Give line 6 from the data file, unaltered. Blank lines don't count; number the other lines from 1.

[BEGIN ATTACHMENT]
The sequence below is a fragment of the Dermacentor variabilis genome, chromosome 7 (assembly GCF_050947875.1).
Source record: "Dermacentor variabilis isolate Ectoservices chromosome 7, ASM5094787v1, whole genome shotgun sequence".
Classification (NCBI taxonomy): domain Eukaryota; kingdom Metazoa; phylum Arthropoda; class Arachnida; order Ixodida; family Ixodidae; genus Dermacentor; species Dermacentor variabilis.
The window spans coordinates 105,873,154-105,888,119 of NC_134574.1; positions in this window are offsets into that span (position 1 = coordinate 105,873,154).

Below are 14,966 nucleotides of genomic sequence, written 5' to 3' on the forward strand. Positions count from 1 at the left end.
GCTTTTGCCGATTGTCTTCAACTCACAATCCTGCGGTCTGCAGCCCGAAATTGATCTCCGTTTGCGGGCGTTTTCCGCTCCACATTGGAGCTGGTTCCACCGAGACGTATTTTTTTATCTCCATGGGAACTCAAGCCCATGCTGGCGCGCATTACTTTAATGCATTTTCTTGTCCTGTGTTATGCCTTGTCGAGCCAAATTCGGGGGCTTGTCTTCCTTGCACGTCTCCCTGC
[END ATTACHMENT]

GCTTTTGCCGATTGTCTTCAACTCACAATCCTGCGGTCTGCAGCCCGAAATTGATCTCCGTTTGCGGGCGTTTTCCGCTCCACATTGGAGCTGGTTCCACCGAGACGTATTTTTTTATCTCCATGGGAACTCAAGCCCATGCTGGCGCGCATTACTTTAATGCATTTTCTTGTCCTGTGTTATGCCTTGTCGAGCCAAATTCGGGGGCTTGTCTTCCTTGCACGTCTCCCTGC